“All rise.”  As the judge and jury left the courtroom, Rush stepped down from the witness box.

Jinx Calhoun walked away, but Jackson Schuler broke away from the Marshals. He grabbed Rush by one arm.  “You little wetback!  You ain’t pumpin’ us full a poison.  Better watch yo’sef, boy!  You ain’t near as protected as ya think.”

The Marshals regained control of the defendant, but the attack on Rush acted as a contagion to send members of several hate groups sitting in the gallery into delirium.  One woman lunged at Alex while he shielded Rush from the descending herd of hate filled factions that would soon become a constant presence in Laredo as well as other Mexican border towns.

After Rush’s testimony, the circus at the courthouse lasted another week.  The trial finally came to a conclusion where the defendants were found guilty, and sentenced to life in prison with the possibility of parole in thirty years.  After four weeks of insane protests in the streets of Laredo from all sorts of human rights groups, immigration reform groups, Mexican-American rights groups, and of course, the Alliance Against Illegal Immigration, a twelve year old boy, by the name of Jose “Rush” Pena remained the center of the controversy. His family received threatening phone calls, hate mail, and their house was spray painted with graffiti renouncing the Pena family as American citizens. All of this, not to mention the endless stream of media coverage which haunted the Pena’s everywhere they went, affected Rush in ways even he did not recognize.  It sealed his future, but not in the way one might think.

On the day of sentencing, Rush wanted to be in the courtroom.  Against the advice of Alex and the prosecuting attorney, he planted himself directly behind the prosecution’s table.  As the sentence was delivered, Calhoun and Schuler looked at Rush, and Schuler said, “No matta’ whea’ ya go … you dead, boy.”

The Marshals pushed the murderers toward the exit, but Rush could feel their burning hatred.  From that point on, Rush’s life took on a new purpose which was searching for and practicing social justice.  Forever branded you dead, boy into his brain, he remained conscious of killers lurking behind him.

ILLEGAL – Chapter One – The Birth of an Identity

Lacing up his shoes; bringing down the house, Jose Pena tracked through the world of despair and hopelessness to leave a little truth and righteousness.  After the trouble, his academic career soared, but during those difficult times he thought himself to be a coward because he was not allowed to participate in the prevention and exposure of the heinous acts of violence set upon his family and friends.  He was too recognizable, too much of a target.  But after, he showed no mercy to those who made their life hell.  Those unknown kidnappings, rapes, murders, and acts of oppression came out and appropriate culpability identified.  What he accomplished, was the rooting out and exposure of hate groups all over the United States through his research.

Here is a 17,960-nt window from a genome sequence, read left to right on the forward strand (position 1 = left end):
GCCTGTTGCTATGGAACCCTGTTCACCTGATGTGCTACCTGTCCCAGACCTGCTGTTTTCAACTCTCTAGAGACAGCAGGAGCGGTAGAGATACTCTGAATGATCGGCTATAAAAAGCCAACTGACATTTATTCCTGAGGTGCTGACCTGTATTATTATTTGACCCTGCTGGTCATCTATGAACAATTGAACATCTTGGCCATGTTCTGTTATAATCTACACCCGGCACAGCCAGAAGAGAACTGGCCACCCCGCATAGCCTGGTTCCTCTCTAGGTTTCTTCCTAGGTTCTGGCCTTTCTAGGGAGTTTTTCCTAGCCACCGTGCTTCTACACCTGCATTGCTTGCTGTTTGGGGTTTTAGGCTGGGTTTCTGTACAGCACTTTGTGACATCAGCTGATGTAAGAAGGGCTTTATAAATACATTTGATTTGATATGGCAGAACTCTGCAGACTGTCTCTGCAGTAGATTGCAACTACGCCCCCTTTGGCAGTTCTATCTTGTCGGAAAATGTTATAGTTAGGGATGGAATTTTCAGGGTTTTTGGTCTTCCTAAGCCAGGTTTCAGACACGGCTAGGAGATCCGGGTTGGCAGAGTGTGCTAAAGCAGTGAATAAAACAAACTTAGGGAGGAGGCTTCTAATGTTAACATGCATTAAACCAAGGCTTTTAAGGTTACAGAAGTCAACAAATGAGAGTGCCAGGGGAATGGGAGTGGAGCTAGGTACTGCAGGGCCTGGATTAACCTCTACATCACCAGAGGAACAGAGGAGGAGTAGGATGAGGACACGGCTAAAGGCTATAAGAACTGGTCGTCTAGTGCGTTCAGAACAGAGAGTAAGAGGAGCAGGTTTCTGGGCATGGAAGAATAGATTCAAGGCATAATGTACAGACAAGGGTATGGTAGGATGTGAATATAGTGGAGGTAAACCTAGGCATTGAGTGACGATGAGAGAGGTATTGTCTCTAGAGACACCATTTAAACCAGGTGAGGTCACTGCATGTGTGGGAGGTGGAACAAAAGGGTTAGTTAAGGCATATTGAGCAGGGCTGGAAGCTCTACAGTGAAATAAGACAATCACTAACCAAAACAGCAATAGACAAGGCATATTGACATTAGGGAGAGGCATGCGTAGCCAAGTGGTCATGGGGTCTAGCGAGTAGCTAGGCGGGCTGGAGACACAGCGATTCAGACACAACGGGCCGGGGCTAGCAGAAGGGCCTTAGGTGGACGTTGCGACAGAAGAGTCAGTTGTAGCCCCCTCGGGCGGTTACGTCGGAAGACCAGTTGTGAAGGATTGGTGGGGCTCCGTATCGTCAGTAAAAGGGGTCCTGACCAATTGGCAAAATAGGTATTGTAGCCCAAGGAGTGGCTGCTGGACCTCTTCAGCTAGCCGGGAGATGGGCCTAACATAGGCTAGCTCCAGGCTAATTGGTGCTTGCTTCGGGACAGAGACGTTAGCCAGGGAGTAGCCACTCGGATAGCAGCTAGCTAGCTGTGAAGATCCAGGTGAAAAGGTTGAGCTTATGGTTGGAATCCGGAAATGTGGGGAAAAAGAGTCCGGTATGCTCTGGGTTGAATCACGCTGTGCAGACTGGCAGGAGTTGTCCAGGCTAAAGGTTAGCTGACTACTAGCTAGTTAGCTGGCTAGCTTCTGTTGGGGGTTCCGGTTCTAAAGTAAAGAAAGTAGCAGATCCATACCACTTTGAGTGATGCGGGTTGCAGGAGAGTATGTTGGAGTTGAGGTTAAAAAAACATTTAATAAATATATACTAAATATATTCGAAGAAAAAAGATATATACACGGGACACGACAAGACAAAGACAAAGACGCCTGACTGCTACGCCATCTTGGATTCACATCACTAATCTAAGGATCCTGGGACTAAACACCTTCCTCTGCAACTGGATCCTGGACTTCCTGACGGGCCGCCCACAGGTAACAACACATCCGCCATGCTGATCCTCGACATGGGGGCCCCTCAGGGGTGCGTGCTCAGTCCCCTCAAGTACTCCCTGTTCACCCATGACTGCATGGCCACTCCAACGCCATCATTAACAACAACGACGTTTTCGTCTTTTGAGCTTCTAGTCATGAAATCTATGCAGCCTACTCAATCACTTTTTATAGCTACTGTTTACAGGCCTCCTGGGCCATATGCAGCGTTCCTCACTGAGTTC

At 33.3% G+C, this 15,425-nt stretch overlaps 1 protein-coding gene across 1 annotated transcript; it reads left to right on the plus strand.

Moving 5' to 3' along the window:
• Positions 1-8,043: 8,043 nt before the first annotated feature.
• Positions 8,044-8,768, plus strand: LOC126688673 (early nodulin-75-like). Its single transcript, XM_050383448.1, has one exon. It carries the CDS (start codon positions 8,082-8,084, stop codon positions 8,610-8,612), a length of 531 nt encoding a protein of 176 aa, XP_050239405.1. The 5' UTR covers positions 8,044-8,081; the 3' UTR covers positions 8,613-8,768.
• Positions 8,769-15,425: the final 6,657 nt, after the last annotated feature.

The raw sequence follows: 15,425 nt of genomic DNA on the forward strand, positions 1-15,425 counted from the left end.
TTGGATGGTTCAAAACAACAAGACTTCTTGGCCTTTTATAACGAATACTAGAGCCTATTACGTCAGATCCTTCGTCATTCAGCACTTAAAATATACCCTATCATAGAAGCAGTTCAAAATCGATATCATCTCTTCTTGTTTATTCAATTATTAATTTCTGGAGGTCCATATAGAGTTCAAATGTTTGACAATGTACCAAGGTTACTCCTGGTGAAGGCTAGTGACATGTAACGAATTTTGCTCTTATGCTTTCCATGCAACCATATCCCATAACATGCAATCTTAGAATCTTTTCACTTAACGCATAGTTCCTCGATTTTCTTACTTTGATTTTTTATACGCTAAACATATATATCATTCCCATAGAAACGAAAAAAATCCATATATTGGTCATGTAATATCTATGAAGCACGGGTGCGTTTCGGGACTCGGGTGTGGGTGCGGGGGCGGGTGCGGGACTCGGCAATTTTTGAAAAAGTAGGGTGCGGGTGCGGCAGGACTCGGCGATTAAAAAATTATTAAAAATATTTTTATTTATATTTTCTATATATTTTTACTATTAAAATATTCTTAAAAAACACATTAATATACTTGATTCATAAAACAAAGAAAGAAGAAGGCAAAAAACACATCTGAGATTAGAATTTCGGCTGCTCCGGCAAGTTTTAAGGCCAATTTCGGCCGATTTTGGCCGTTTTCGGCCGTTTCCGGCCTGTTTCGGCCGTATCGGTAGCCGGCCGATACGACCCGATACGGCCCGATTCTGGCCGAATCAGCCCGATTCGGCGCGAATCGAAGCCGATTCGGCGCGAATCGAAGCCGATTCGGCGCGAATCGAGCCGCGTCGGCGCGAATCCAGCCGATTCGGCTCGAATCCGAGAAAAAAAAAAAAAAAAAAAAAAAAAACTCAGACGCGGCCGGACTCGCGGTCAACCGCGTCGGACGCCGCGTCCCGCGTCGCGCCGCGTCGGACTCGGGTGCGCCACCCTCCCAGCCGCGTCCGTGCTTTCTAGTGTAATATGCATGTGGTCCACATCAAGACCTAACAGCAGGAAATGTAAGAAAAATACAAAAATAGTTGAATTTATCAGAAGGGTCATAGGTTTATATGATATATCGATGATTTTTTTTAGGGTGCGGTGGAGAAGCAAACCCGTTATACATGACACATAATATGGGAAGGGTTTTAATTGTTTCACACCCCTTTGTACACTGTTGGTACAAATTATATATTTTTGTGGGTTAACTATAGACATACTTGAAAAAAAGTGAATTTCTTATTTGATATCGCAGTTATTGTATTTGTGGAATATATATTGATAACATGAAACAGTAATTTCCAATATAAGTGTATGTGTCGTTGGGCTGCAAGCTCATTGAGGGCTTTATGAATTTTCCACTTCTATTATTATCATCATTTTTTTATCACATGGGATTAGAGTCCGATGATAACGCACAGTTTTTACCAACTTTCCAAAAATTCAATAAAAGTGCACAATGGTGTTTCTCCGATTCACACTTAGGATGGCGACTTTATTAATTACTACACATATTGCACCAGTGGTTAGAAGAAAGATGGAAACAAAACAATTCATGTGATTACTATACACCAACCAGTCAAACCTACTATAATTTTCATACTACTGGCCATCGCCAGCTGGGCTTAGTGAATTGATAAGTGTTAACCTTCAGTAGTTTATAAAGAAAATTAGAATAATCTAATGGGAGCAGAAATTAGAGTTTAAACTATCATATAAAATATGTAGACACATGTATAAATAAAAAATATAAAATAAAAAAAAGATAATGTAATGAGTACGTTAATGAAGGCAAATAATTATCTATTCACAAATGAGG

This was the plan for his life and he knew that he would be successful in his efforts to right the social injustice around him. He was an academician and proud of it. Yes, he was a little eccentric.  But, that was all part of his charm, and Janie kept him grounded.  Thank god for Janie.  They were a team, and their children were definite reflections of the team in every way imaginable.

Jose “Rush” Pena was grateful for the acts of kindness shown him as a child and later this assisted in obtaining his coveted scholarships to Harvard.  As immigrants from Mexico, his parents only hoped for the chance to feed and clothe their children.  School was a happy byproduct of the American dream. His mind was always active, always looking at the conditions surrounding him and his family and neighbors, especially recognizing the inequalities because of the color of their skin.  Brown was a common skin tone in his hometown, but the people in power were white.  Their progeny were never taught the ideology of inclusive equality among all Americans, and it was easier to implement business as usual.  Mexicans were accused of crimes, stopped on the street for no reason, held back for employment promotions, and treated like second class citizens in school.  These were all injustices that Rush vowed to abolish when he could.  This oath was strengthened when he and his family endured brutal prejudice and the heartbreak of violence.

There was a span of time, from his age twelve to around nineteen, that Rush and his family suffered the most hateful acts Mexican-American immigrants and undocumented immigrants bear at the hands of vigilantes and bigoted hate groups.  In addition, the drug cartels from Mexico had a profound effect upon border town communities.  This trifecta created violent living conditions and increased poverty and despair.  Even though a common belief was that hate groups dominated the Southern states, Rush discovered that many of these prejudices prowled all over the United States and were not confined just to his part of the country.

His neighborhood was in the Mexican community of Laredo, Texas; a border town affected by the drug trade.  They lived and loved together and celebrations were a clear celebration of the Mexican identity.  The neighborhood Catholic Church was led by a Hispanic priest so all of the baptisms, weddings and sacraments were celebrated Mexican and the quinceanera was incorporated into the church landscape as if it were a sacrament originated by Jesus himself.  Our Lady of Guadalupe was its patron so her prominent image was present in most Mexican-American homes.